For a long time, I was one of those otherwise-competent cooks who could not make a pot of rice to save her dinner. Then I ate a seriously restricted diet for six weeks to try to nail down some food sensitivities and rice was one of approximately eight foods I was allowed to eat, so I learned to make white rice on the stovetop. Brown rice continued to elude me, though. It took forever. If it wasn’t burnt, it was mushy. Or crunchy. Or sometimes both. And then a miracle occurred: someone taught me to make brown rice in the oven.
This recipe isn’t perfect: it still takes forever. I’m not sure there’s any help for that unless you’re willing to abandon your principles for converted rice (a move I don’t recommend if you care about rice texture). But if you are afraid of rice — or even if you’re not — it is the one for you. It takes ten minutes of attention and an hour of waiting, and best of all, it comes out perfectly every single time.
A word about pans: I have successfully made this in both glass and stoneware pans. I have attempted it in metal pans several times and have never gotten good results: the pan itself gets so hot that you end up with crispy rice in the corners, and no matter how carefully you scoop it out, you always end up getting some mixed in with the good rice and aaaaargh. Also, if you are cooking for more than a couple of people, you can double the quantities and bake for the same time in a 9×13 baking dish.*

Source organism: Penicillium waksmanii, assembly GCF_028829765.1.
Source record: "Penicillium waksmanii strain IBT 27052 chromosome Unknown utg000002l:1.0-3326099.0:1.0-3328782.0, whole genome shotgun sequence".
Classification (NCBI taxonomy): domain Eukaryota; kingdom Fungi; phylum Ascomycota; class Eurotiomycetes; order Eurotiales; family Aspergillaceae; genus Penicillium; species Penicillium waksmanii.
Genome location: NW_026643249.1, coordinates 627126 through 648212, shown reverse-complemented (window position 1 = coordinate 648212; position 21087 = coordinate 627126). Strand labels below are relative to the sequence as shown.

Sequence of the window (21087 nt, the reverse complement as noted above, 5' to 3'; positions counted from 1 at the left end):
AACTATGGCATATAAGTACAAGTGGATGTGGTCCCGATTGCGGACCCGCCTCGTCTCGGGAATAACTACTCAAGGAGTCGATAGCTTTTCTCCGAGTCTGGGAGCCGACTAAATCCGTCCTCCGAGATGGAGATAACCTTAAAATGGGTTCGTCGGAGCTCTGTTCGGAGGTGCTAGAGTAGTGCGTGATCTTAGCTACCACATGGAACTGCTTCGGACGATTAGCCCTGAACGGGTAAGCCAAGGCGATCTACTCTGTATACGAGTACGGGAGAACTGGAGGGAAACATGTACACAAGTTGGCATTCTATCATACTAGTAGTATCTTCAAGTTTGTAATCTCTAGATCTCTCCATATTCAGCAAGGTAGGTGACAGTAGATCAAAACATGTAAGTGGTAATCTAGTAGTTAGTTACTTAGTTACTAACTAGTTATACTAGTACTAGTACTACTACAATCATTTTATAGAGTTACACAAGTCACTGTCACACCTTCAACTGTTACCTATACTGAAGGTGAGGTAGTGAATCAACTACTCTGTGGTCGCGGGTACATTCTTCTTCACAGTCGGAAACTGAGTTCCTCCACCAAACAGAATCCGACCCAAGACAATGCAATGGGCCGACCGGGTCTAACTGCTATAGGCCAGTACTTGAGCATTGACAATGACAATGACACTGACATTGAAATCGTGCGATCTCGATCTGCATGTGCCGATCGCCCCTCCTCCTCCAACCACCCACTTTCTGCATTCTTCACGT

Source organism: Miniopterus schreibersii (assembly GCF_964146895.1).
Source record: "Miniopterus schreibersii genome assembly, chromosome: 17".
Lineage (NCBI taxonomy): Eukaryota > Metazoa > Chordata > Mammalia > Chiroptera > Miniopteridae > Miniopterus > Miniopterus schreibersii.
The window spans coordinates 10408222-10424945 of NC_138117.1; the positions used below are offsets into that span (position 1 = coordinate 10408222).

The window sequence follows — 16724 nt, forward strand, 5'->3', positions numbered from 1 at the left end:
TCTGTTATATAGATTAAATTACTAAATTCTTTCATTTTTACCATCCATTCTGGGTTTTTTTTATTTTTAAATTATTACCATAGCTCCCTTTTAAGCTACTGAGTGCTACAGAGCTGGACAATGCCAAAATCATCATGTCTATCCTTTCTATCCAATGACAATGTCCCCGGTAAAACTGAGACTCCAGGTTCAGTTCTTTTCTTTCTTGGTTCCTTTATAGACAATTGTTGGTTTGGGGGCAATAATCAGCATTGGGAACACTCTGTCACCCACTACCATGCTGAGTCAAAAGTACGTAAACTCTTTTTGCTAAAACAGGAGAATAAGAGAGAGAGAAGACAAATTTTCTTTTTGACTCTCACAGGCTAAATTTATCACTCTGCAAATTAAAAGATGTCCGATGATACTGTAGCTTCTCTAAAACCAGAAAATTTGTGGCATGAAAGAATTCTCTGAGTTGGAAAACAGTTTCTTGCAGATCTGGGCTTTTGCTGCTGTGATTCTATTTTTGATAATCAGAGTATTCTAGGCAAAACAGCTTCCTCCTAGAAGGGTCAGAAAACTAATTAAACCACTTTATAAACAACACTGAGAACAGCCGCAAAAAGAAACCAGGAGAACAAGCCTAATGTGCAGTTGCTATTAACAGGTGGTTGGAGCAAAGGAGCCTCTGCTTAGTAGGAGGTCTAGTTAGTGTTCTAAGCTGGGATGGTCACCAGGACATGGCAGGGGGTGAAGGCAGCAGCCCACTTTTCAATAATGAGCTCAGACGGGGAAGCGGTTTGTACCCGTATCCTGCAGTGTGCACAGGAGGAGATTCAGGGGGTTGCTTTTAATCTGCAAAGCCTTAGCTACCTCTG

1 1/2 c. rice**
2 1/3 c. water
Put the water in a saucepan or tea kettle and bring it to a boil. Meanwhile, preheat your oven to 375 F and put the rice in your square baking dish.
When the water boils, pour it over the rice and immediately cover the pan with foil. You want to make sure it’s really sealed so the steam stays inside. Heavy-duty foil is awesome here; if you use lighter stuff, you might want to do a double layer.
Stick it in the oven (carefully, right? because of how the pan is full of boiling water?) and bake for an hour. Remove the whole thing from the oven and then pull off the foil, watching out for steam escaping when you first open it. Fluff with a fork before serving.
*I know someone is going to ask me if you can freeze this. The answer is “it depends.” Some people claim that frozen brown rice (cooked, cooled, and frozen in plastic bags) is totally fine, while others find the texture of rice frozen at home to be unacceptable. I am very picky about rice texture, so I don’t freeze mine, but if you do, tell me how it works!
**I can often get brown basmati at my supermarket, and I like it quite a bit. Failing that, I find long-grain to be the best general-purpose rice.